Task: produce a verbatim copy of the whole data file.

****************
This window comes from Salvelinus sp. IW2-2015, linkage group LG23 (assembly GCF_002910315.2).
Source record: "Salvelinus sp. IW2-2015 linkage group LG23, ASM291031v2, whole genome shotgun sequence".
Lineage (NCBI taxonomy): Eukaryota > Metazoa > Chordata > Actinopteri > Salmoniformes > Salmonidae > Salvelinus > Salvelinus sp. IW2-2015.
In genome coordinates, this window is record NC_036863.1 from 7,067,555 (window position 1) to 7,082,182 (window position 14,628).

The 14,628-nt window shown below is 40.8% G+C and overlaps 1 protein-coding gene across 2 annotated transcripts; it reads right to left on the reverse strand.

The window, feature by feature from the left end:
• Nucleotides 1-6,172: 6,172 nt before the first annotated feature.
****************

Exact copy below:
This window comes from Salvelinus sp. IW2-2015, linkage group LG23 (assembly GCF_002910315.2).
Source record: "Salvelinus sp. IW2-2015 linkage group LG23, ASM291031v2, whole genome shotgun sequence".
Lineage (NCBI taxonomy): Eukaryota > Metazoa > Chordata > Actinopteri > Salmoniformes > Salmonidae > Salvelinus > Salvelinus sp. IW2-2015.
In genome coordinates, this window is record NC_036863.1 from 7,067,555 (window position 1) to 7,082,182 (window position 14,628).

The 14,628-nt window shown below is 40.8% G+C and overlaps 1 protein-coding gene across 2 annotated transcripts; it reads right to left on the reverse strand.

The window, feature by feature from the left end:
• Nucleotides 1-6,172: 6,172 nt before the first annotated feature.